“The most amazing thing is that after shooting nearly 500 episodes over eight years of continuous travel across India, you still feel that a hell lot of food is yet to be tasted,” admits everyone’s favourite foodie, Kunal Vijayakar. “It’s phenomenal. Every 50-100 km, the masalas and the food change,” he reminds us.

Kunal Vijayakar
Kunal Vijayakar believes that food is a great way to explore a new culture

Vijayakar, along with writer-activist Suhel Seth, tech investor Mahesh Murthy and Financial Times head James Crabtree will speak at Mumbai’s first edition of The Lime Diaries, a popular community travel series by Bengaluru-based startup Byond Travel. This series is focused on rediscovering the lost art of storytelling. With such a well-travelled foodie at the other end of the phone line, we’re tempted to get him play favourites, pick sides and don the culinary guru avatar. Vijayakar, with all his candid humour intact, obliges us.

Vijayakar recalls enjoying fresh fish in Fort Kochi
Vijayakar recalls enjoying fresh fish in Fort Kochi

Excerpts from Kunal Vijayakar’s foodie diaries:
Memorable discovery:
There are so many! But I keep going back to 2007-08, during my first visit to Kerala for the TV show. Fort Kochi came across as this delightful place that celebrated Hindu, Muslim and Syrian Christian food. So, you can choose from Hindu-style vegetarian Sadya, the Syrian Christian spread — where dishes like Goa’s sorpotel is more green than red — and Muslim delights like parottas and b-word (sorry; can’t use the word here!) preparations. There’s Jew Town as well where we savoured fare from some very hospitable families, whose homes we stepped into, without asking even! Plus, if you stroll down the sea-facing promenade, where the Chinese fishing nets are installed, you’ll spot food stalls where delicious seafood is whipped up in a jiffy, straight from the Arabian Sea. It’s a celebration of many cuisines in such a small radius.

cooked straight off the nets. Byond Travel organises experiences where travellers fish with locals and then learn to cook their catch, Kerala style before eating it at a farmhouse.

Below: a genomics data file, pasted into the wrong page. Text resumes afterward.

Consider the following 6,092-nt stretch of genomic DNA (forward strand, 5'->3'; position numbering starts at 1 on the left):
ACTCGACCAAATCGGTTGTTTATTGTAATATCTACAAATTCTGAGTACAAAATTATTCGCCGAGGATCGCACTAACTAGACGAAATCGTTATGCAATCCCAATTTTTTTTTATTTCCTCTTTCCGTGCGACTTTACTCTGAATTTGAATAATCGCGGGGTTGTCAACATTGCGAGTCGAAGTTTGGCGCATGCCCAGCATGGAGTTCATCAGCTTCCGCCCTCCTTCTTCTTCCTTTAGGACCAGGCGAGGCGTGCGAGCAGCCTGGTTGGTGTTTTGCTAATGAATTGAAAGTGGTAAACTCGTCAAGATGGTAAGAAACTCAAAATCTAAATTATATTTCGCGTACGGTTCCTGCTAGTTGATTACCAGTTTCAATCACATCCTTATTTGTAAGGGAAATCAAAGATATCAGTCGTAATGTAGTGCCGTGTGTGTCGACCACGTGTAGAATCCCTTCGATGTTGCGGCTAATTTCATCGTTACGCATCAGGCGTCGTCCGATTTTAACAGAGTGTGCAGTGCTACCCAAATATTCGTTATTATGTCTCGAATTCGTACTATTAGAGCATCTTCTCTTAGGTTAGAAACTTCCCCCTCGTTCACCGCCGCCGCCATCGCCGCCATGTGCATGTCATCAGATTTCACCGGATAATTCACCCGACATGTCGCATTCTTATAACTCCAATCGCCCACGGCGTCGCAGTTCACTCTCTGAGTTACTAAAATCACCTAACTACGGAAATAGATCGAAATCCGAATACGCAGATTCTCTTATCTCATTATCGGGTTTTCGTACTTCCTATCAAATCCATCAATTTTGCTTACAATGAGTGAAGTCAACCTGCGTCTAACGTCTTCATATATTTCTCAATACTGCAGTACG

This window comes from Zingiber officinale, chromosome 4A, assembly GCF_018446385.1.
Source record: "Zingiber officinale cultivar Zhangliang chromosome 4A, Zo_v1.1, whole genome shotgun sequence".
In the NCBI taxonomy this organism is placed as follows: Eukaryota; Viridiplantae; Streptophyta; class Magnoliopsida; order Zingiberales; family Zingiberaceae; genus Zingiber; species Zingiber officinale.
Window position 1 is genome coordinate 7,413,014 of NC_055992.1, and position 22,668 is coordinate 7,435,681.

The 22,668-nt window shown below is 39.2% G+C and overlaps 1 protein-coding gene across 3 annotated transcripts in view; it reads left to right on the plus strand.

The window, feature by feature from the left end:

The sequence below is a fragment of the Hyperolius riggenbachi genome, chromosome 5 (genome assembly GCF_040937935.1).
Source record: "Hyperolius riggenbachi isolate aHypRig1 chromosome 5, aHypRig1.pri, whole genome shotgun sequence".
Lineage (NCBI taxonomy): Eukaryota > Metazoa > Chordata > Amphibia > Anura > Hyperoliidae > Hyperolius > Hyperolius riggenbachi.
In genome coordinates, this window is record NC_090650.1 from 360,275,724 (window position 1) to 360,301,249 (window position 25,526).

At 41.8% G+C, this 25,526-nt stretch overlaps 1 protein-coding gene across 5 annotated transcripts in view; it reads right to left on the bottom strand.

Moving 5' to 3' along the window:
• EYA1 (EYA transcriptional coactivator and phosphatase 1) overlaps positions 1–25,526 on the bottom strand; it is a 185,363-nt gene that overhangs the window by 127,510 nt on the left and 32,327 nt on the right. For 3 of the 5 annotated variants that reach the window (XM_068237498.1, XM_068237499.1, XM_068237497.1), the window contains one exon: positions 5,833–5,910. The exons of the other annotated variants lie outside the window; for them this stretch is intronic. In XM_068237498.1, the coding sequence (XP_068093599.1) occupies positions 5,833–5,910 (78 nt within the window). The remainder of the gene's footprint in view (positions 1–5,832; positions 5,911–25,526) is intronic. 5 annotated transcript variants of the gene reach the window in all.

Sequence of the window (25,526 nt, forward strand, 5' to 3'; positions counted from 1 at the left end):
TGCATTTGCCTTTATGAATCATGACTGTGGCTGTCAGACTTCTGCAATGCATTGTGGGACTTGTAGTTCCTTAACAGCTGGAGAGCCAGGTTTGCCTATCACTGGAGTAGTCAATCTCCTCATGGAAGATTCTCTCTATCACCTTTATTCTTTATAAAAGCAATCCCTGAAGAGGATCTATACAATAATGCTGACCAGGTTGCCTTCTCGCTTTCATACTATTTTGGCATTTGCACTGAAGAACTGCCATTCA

Byond Travel organises experiences where travellers fish with locals and then learn to cook their catch, Kerala style before eating it at a farmhouse.

A few culinary finds:
In Srinagar, we experienced lip-smacking Wazwan fare prepared by Kashmiri Pandits who are actually non-vegetarian. The Dum Aloo, paneer dishes and the Rogan Josh were to die for. We ate this fare at a home, as it’s not easily found in Srinagar’s restaurants.

Another find was the seafood that’s available around Chilka Lake in Orissa. There are currents in this lake, so it was quite scary as our tiny boat (to catch fish) kept swaying quite a bit! Along the banks, you’ll spot freshly-caught crabs, prawns, the works. These stalls will quickly toss the catch into a wok, as we were treated to some of the most amazing seafood.

Also, while in Orissa, I recall trying the Malai Roll from a stall outside Puri’s famous Jagannath Temple. Milk is stored in huge utensils; a thick film of malai is formed at the top. This is taken out carefully, placed on a plate, rolled with sugar, and served to customers. It’s heaven!

My unsavoury experience:
We were shooting in Kurseong. The area has a huge colonial influence, and is dotted with tea estates. A Nepalese managed the lodge where we were put up. One day, he invited us for an outdoor cooking experience, in the wilderness. He was meant to prepare a pork dish for us. As he began to cook the dish, he started throwing in plants, ferns, stems and leaves that were plucked from around! Haldi and green chillies were the only known ingredients. It was so bizarre, and tasted horrible! It left a bad taste in my mouth.

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